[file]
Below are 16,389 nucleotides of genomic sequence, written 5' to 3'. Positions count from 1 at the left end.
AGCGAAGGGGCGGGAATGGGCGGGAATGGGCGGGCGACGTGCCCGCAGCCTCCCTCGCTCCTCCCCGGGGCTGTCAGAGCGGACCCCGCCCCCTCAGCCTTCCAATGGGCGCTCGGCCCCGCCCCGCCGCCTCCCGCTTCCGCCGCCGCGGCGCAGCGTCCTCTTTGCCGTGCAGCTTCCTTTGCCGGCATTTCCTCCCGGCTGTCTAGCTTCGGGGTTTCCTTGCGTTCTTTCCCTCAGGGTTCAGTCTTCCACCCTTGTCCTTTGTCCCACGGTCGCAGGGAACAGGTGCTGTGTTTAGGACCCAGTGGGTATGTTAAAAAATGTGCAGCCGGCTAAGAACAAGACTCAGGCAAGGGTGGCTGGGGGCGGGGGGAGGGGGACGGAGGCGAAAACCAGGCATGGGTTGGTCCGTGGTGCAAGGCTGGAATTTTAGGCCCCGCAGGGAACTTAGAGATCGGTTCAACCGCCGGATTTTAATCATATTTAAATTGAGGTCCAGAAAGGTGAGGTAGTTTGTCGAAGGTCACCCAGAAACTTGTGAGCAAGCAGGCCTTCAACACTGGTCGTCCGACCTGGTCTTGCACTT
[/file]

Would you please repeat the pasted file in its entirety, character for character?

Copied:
Below are 16,389 nucleotides of genomic sequence, written 5' to 3'. Positions count from 1 at the left end.
AGCGAAGGGGCGGGAATGGGCGGGAATGGGCGGGCGACGTGCCCGCAGCCTCCCTCGCTCCTCCCCGGGGCTGTCAGAGCGGACCCCGCCCCCTCAGCCTTCCAATGGGCGCTCGGCCCCGCCCCGCCGCCTCCCGCTTCCGCCGCCGCGGCGCAGCGTCCTCTTTGCCGTGCAGCTTCCTTTGCCGGCATTTCCTCCCGGCTGTCTAGCTTCGGGGTTTCCTTGCGTTCTTTCCCTCAGGGTTCAGTCTTCCACCCTTGTCCTTTGTCCCACGGTCGCAGGGAACAGGTGCTGTGTTTAGGACCCAGTGGGTATGTTAAAAAATGTGCAGCCGGCTAAGAACAAGACTCAGGCAAGGGTGGCTGGGGGCGGGGGGAGGGGGACGGAGGCGAAAACCAGGCATGGGTTGGTCCGTGGTGCAAGGCTGGAATTTTAGGCCCCGCAGGGAACTTAGAGATCGGTTCAACCGCCGGATTTTAATCATATTTAAATTGAGGTCCAGAAAGGTGAGGTAGTTTGTCGAAGGTCACCCAGAAACTTGTGAGCAAGCAGGCCTTCAACACTGGTCGTCCGACCTGGTCTTGCACTT